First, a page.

For years now, VIA has made small-form-factor platforms that require only minimal, passive cooling to operate. But what happens with no cooling at all? That's the subject of a contest at VIA's web portal VIA Arena. One of the company's staffers took the cooler off a Pico-ITX EPIA PX5000EG system yesterday, and the system is still going—there's a live stream running to prove it.
The object of the contest is to have onlookers try to guess how long the machine will survive without its heatsink on. VIA says the competition will last a maximum of two weeks, after which "we'll take a hair dryer to it, turn the heating up in the room, anything to make it crash . . . if it lasts that long in the first place." If you need a little help guessing, the EPIA PX5000EG packs a 500MHz VIA Eden ULV processor and VX700 chipset, and it's playing back MPEG-4 video in a loop.
VIA isn't taking any more entries—the signup period only ran from May 14 to May 21. Still, whoever wins the competition will walk away with an ARTiGO builder kit, a tiny Pico-ITX barebones PC that includes a 1GHz VIA C7 CPU, a VIA VX700 chipset with integrated graphics, 100Mbps Ethernet, HD audio, and four USB ports. The winner will be able to customize the system with his or her choice of DDR2 memory and 2.5" IDE storage.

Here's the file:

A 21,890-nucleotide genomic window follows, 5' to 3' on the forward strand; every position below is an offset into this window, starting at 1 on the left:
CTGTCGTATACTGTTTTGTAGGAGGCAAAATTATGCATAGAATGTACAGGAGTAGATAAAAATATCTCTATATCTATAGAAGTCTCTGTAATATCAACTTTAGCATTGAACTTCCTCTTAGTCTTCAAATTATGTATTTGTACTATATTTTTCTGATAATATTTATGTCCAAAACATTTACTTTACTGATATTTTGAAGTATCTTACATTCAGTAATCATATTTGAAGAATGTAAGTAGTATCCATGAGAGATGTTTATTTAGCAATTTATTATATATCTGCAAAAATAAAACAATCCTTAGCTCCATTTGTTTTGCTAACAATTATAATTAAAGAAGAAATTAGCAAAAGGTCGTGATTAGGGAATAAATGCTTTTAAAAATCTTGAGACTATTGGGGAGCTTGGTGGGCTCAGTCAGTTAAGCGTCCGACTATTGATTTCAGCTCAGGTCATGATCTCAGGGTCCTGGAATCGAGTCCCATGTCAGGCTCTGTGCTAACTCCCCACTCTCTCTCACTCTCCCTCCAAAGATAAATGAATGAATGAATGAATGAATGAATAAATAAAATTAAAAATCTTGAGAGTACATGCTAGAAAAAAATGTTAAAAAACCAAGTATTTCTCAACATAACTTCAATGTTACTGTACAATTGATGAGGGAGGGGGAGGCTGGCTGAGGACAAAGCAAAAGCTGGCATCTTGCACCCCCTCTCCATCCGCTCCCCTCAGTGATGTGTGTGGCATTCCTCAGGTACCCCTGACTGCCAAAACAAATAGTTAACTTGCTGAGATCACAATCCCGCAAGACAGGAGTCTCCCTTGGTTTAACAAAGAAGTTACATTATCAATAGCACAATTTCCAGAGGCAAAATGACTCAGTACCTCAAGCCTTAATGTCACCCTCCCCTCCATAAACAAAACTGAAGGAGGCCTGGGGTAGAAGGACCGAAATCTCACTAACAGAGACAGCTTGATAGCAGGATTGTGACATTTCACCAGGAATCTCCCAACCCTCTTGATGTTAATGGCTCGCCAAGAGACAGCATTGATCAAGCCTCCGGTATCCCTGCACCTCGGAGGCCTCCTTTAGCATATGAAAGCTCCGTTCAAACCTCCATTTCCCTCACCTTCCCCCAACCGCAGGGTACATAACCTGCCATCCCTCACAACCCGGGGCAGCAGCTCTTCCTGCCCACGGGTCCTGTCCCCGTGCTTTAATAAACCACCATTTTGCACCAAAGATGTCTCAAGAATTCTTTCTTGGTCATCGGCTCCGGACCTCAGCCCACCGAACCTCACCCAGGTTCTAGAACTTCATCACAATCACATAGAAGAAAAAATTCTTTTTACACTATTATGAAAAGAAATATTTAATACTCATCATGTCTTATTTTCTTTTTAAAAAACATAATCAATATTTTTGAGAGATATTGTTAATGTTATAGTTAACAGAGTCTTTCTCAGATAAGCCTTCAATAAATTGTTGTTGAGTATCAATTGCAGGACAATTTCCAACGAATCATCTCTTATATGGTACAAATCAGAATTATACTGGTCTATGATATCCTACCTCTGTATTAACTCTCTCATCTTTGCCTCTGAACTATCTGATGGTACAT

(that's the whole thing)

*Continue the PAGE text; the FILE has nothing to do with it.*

|Gigabyte SA-SBCAP3350 puts formidable power on a single board||7|
|Alphacool Eisblock HDX-2 and HDX-3 help M.2 SSDs beat the heat||7|
|Corsair Lighting Pro Expansion Kit lets builders turn up the lights||8|
|Adata D16750 power bank is tougher than the average juice pack||14|
|Deals of the week: fast memory, an AM4 motherboard, and more||14|
|Corsair RMx White Series PSUs take a walk on the snowy side||24|
|Intel crams 100 GFLOPS of neural-net inferencing onto a USB stick||40|
|Toshiba's XG5 1TB NVMe SSD reviewed||9|
|Microsoft and Johnson Controls put Cortana in a thermostat||25|